creature features

Seahorse Courtship

Lined Seahorses (Hippocampus erectus) mate for life and are monogamous. The male typically courts the female for several days before mating. Females produce eggs and deposit them in the male’s pouch, where he incubates them for approximately 21 days. Uniquely, the male gives birth to the young and can have 100-1,000 babies at one time!
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Marine Mammal Rescue responds to rarely seen Hooded Seal

By Ashley Stokes | Marine Mammal Rescue Manager
 
 
On Tuesday, January 8, we received a call on the SSC Marine Mammal Rescue hotline about a hooded seal, a species that migrates down from the Arctic during the winter. This is a species we rarely see; in fact, it’s only the second one since

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Here Come the Sea Squirts!

From UNH Today | originally published Monday, February 5, 2018
Warmer ocean temperatures will accelerate reproduction in invasive tunicates

 
They’re lovingly called “sea squirts,” but these marine soft-bodied animals, or tunicates, could cause a giant-sized problem in cold water areas like the Gulf of Maine.
New UNH research indicates

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Red Lionfish

The red lionfish (Pterois volitans) is a venomous coral reef fish that makes its way all the way up to the Gulf of Maine during the warmer summer months. Native to the Indo-Pacific region, lionfish were accidentally introduced into the Western Atlantic. Because they have no known predators, they have become an invasive species.

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#OceanRunnerNH: Seal on the Beach?

Ocean Runner Nichole finds SSC’s Marine Mammal Rescue volunteer Patty Adell monitoring a gray seal on a Hampton, NH beach during her afternoon run. Patty fills her in on what to do and not do if you encounter a seal on the beach (dead or alive): stay back and call the MMR hotline at

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Swordfish Washes Up on Rye Beach

Karen Provazza | Director of Marketing
On Monday, September 12, 2016, our Marine Mammal Rescue Manager Ashley Stokes received an unusual report: a swordfish washed up on Cable Beach in Rye. While not a marine mammal, our Rescue Team was eager to assess the situation and equipped to remove the carcass from the beach.

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#OceanRunnerNH: Who’s drilling holes in the shells?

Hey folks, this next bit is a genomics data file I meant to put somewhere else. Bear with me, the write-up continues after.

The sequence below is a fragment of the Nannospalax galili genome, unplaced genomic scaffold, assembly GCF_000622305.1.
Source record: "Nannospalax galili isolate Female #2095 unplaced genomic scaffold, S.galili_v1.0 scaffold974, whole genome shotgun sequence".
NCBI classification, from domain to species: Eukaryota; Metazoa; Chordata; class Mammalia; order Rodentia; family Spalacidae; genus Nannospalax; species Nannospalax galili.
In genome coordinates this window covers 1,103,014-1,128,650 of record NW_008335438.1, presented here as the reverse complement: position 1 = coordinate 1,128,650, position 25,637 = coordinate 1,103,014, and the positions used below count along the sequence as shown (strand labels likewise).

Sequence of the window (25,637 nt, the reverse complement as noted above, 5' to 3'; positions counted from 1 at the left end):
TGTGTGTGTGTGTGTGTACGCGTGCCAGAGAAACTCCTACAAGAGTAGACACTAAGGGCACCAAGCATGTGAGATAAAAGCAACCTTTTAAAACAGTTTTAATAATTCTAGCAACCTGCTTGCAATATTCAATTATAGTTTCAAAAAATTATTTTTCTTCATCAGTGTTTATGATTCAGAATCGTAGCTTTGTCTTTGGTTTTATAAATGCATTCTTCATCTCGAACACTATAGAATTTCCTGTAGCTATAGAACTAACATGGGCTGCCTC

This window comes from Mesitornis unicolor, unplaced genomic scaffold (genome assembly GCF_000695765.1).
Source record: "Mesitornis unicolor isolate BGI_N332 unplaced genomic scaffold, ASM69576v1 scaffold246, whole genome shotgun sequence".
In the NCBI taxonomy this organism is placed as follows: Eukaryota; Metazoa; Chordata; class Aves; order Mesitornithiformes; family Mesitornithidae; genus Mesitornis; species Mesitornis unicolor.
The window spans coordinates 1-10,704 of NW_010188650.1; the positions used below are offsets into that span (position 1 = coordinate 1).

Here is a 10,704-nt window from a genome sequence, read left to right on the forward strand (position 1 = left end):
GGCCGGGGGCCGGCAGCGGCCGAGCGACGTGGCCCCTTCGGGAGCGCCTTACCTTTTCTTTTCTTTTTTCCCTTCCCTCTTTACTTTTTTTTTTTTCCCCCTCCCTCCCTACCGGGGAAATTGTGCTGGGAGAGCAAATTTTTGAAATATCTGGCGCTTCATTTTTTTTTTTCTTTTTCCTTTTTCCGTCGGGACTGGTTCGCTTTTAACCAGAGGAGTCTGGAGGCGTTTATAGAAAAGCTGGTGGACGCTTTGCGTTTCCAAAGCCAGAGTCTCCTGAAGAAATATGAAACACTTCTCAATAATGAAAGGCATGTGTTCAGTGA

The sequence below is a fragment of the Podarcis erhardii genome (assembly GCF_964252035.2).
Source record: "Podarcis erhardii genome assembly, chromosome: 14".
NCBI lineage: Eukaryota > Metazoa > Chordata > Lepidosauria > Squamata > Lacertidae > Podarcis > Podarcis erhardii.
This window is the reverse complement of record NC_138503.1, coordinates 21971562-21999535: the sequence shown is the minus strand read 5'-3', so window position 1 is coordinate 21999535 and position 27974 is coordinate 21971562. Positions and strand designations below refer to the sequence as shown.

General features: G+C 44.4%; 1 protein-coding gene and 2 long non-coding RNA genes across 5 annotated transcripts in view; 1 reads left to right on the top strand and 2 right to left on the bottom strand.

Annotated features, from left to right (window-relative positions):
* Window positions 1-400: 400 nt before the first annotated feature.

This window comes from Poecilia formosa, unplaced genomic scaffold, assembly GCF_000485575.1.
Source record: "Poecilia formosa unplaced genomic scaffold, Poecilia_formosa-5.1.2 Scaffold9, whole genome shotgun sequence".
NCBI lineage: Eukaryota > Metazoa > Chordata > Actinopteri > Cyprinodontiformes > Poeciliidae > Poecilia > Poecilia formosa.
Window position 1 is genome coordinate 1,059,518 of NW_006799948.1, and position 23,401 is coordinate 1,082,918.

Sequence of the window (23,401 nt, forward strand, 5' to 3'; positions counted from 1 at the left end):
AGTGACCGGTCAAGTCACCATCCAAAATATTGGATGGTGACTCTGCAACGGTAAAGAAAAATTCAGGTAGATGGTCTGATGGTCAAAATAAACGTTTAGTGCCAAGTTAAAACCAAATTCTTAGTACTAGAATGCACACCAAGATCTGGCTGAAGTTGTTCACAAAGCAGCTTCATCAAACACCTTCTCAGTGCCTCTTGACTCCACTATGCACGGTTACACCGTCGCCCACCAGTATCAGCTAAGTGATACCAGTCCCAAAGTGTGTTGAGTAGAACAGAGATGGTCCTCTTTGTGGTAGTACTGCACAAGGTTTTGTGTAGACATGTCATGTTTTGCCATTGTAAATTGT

Ocean Runner Nichole is curious about the perfect little round holes she has seen on empty periwinkle, mussel and clam shells. Seacoast Science Center’s Ashley Stokes explains how some snails are herbivores (plant eaters) and some, omnivores (meat eaters). Omnivores, such as dog whelks and moon snails, use their radula to “drill” a hole in

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Inflatable Whale Visits SSC

Our summer campers got to learn about whales in a unique way: by climbing inside one! Staff members from the Blue Ocean Society recently brought their inflatable baleen whale named Ladder to the Seacoast Science Center. Our campers were able to go inside to see the whale’s skeleton and organs, and learn how whales

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Seahorses: The Super Dads of the Sea

Ashley Breault | Marketing Intern | Ocean Studies and Communications Student at University of New England
Father’s Day is a great time to thank all the dads out there who step up their game for life’s most important job! Inarguably, the most notable dad in the animal kingdom, the seahorse, has some pretty unique traits that qualify them for the

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#OceanRunnerNH: Sea Scallops Gallop?

SSC’s Ocean Runner Nichole Rutherford is running along the rocky shore at Odiorne Point State Park and spots a scallop shell. Not knowing much about sea scallops, other than how great they are for dinner, Ocean Runner heads to the Seacoast Science Center to learn more from Program Naturalist Ben Flynn.
View Previous Ocean

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